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Walker Budget Would Expand School Choice, Cut Taxes

5:27 PM, Mar 1, 2011 • By JOHN MCCORMACK
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In Wisconsin governor Scott Walker's budget speech, which just got underway, the governor announces plans to cut taxes and expand school choice--two proposals that could become new flashpoints in Wisconsin's budget battle. 

Here's Walker on school choice: 

In addition, we will expand choice and charter programs to insure that every kid gets a great education – no matter what zip code they live in.  We lift the cap on the number of students eligible to participate in the Milwaukee parental choice program and phase out the income eligibility limits.  And across the state, we allow any University of Wisconsin system four-year campus to create a charter school.

On tax cuts: 

We will also encourage job growth as I fulfill a campaign promise to lower taxes on those who invest in Wisconsin-based businesses and do so for an extended period of time.  We will do this by eliminating the capital gains tax for investors in Wisconsin companies that provide jobs for our people.  And we include tax relief for employers who hire more people to work in our state.  

In this budget, we provide real tax relief for homeowners across the state by implementing property tax reform that locks in property tax levies at the local level.  Time and time again, I’ve heard from Wisconsinites who are doing more with less and making sacrifices to keep their families going.  Good people like the retired couple on a fixed income or the new parents paying for daycare and the mortgage on their first house or the middle-class working family where mom and dad still have jobs, but keeping them meant taking a pay freeze.  All of them, and others like them across Wisconsin, need true property tax relief and this budget delivers. 

Walker campaigned on tax cuts, but now that's he's specifically announced which taxes he'll cut, expect Democrats to open up a new line of attack: Walker's planning on cutting taxes for businesses at the same time he's reducing teachers' benefits. That could be a tough sell.

As for the school choice proposal, that's something teachers' union members have opposed for decades. But it remains to be seen whether they want to pick a fight over this issue or stick to pounding Walker on collective bargaining, etc.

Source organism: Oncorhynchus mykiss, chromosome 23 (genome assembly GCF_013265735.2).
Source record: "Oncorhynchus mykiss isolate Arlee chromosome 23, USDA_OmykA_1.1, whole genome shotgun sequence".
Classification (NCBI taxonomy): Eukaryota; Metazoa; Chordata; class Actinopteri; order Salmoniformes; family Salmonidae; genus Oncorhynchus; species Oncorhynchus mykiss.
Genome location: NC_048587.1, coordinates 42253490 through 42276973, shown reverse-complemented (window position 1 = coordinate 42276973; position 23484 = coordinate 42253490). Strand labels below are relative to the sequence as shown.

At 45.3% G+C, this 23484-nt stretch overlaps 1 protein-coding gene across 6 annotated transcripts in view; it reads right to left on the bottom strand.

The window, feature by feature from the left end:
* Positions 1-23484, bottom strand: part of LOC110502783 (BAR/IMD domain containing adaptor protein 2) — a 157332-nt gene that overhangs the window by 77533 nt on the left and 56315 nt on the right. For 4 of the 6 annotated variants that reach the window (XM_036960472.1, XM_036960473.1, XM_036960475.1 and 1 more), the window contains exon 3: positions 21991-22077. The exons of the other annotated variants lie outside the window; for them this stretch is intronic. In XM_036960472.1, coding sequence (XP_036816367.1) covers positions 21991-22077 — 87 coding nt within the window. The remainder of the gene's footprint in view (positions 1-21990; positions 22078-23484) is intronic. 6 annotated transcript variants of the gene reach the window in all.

Below is the full transcript of Walker's budget speech, as prepared for delivery.

Speaker Fitzgerald, Speaker Pro Tem Kramer, President Ellis, Majority Leader Fitzgerald, Minority Leader Barca, Supreme Court Justices, Constitutional Officers, tribal leaders, members of the Cabinet, distinguished guests, members of the Legislature, and most importantly, fellow citizens of Wisconsin.

Each and every one of us gathered in the chamber today hold a diverse set of beliefs – beliefs that we are passionate about sharing - and that serve to guide our actions. Each of us has a vision for a better tomorrow in Wisconsin. 

But we all share something in common -- an unrivaled passion for this state and the people who call it home.  We all want Wisconsin to be the very best that it can be.  Yet, -- because our experiences are unique and our beliefs diverse -- our paths may diverge as we tackle today’s challenges.  But even at the height of our differences, we can and must keep our promise to people of Wisconsin that they will always come first.        

Democracy does not just expect differences, it demands them.  It’s the manner in which we discuss and resolve those differences that leads to bold solutions and innovative reforms.  I ask that we continue to be mindful of our differences – as well our similarities – in the coming days, weeks and months.  Above all, let us not lose sight of the fact that we were each elected to represent the people of this state by participating in our democratic process.

I applaud the State Assembly and those in the State Senate who are here today for not losing sight of that.

Over the past few weeks, a great deal of attention has been focused on Wisconsin.  That’s ok because freedom thrives each time there is a passionate debate in our society.  Passion and civility can go hand-in-hand and that’s what’s on display here in Wisconsin.  

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